Skip comes to mind because I happen to know the founder of Skip as well and so these great ideas are only a year old. I think Skip is six months old. I think Lime also pivoted only about six months ago. So all of this is happening even faster than the phone space did. We talk about how long Motorola flip phones took in their evolution to the Razr and how long it took for Blackberry. It took for some of these guys at least it was 5 to 10 years to get established.
So now we’re looking at months versus years. Now, we might go through many more revolutions on the way there but I think this is where we’re headed. So that’s just one thought I wanted to complete since our [00:30:00] last conversation because I wanted to dig into this platform idea.
I think as we go forward with the show to kind of think through who might be the players? The puzzle is again if you were to live in 1995 and asked what was going on in people’s minds about what what the true competitive battles would be, most people were arguing about how Microsoft would dominate the PDA Market or not, and how they would be entering into the device space.
They certainly had a strategy for doing so with phone business as early as 1999. They had a phone on the development. The role of various other incumbents at the time from Adobe looking at their efforts with with PDF you know, [00:31:00] no one really anticipated Android or iOS.
Oliver: Google was founded in 95. You wouldn’t have picked it as being one of the two companies that are gonna dominate in 20 years.
Horace: Yeah. I was there and I was trying to. I was remembering some of these these political arguments being made about who would dominate even though some people foresaw the emergence.
The debate was on Xbox vs. PlayStation. The debate was on, you know, are we going to have a large screen tablet? There were some tablet prototypes out already and so our ability to really anticipate or you predict this future was very very limited and even 10 years later people were still counting [00:32:00] on players other than the ones that actually succeeded.
So one of the interesting debates in transportation might be how do we get from the Waymo’s and the Ubers and the Lyft’s and the contenders today in transportation? Who are they? We have the OEMs, we have car oriented startups, we have car oriented incumbents, we have geo-political orientations, we have Tesla, we have China, we have all these. We have the electric Revolution. Potentially, we have the sharing and ride hailing revolution, and we have the autonomous vector.
Into this steps micromobility which looks like this weird weird one and yet most people are not considering that as a real contender for how this might play out. But a lot [00:33:00] of the analysts in the 90s were predicting that compute wasn’t going to be PC forever, but that it might move to the game and set-top box.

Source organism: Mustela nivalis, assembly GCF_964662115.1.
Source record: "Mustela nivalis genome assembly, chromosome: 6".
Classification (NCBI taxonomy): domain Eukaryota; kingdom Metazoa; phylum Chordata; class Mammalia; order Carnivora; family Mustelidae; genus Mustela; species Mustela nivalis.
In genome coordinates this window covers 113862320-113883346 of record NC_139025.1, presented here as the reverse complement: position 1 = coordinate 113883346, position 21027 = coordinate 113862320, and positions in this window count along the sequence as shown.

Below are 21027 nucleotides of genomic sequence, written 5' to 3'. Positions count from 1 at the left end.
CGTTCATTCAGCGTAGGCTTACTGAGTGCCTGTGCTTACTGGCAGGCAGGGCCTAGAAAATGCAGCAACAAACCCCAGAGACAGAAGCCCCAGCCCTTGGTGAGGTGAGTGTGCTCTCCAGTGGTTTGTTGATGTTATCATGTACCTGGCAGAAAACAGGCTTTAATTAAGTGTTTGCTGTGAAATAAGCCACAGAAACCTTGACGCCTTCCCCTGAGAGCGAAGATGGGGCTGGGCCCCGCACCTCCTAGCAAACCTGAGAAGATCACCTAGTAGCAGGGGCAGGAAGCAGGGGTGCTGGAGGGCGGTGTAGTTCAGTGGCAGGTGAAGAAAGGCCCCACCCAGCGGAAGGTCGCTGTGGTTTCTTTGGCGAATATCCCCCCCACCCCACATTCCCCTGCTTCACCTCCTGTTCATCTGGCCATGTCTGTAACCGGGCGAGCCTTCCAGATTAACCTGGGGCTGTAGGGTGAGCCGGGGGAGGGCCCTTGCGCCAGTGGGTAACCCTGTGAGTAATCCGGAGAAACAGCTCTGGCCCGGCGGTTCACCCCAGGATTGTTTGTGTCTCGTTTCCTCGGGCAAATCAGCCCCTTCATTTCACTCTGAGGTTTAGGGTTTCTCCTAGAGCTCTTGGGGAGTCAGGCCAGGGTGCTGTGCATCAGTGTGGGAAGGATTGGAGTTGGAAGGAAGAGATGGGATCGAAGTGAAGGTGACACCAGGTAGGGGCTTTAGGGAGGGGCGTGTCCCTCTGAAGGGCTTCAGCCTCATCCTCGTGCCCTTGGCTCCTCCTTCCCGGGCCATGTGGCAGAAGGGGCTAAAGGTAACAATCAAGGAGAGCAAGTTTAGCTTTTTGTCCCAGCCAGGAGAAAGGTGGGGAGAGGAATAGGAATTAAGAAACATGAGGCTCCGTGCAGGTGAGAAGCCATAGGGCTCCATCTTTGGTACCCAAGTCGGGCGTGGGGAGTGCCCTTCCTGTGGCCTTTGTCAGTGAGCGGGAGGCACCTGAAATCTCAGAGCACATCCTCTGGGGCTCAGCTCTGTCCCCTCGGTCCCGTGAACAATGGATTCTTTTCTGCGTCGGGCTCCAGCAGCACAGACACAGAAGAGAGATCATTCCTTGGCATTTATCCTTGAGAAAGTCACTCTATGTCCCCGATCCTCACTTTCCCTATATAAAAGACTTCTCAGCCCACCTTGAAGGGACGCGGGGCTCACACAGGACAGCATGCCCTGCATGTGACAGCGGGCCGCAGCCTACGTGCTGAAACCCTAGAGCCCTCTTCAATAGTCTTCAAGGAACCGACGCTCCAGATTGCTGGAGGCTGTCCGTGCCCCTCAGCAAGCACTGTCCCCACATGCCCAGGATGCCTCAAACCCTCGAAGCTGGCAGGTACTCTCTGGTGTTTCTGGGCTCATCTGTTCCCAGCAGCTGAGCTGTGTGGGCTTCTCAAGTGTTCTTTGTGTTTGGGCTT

The whole debate was, who’s going to own the living room? The computer was not in the living room. The computer was in the office and maybe in the bedroom, but it you know, in order to see the future of computing you have to enter the living room. So the debate was is going to be a set-top box or is it going to be a game console?
In order to have a role in this companies were buying up cable companies and they were worrying about fiber optics and all these other things that you see how how distant that appears.
Oliver: It appears to be completely irrelevant right?
Horace: I mean, it’s like set-top boxes who cares? I mean nobody. Now we have streaming [00:34:00] boxes and we have we have smart speakers in the living room, but even those are not that interesting compared to what phones already established themselves. Now we have wearables and we have tablets and we have computers all around us. We have Internet of things, we have a smart appliances potentially as well but the big story was turned out to be iOS versus Android and both of those players came again quite late in the game in 2008–09.
The question for for micromobility is we’re probably arguing the wrong question when thinking about big cars and and sort of thinking how that those technologies will sustain or perhaps slightly alter the economics of big vehicles.
But really the interesting question, I’d say, what the focus of this whole show is that let’s put attention on the microvehicles and see [00:35:00] how much dynamism is there. And then once we agree on that, then step two steps forward in the chess game and think about what that means for platforms and who might actually pick up and run with that.
Here’s the thing is like okay, I could say Google’s misapplying their resources looking at at autonomy in cars. I mean, it’s a good thing to do autonomy in cars, but it’s not going to be the platform of choice in my opinion for the vehicles of the future.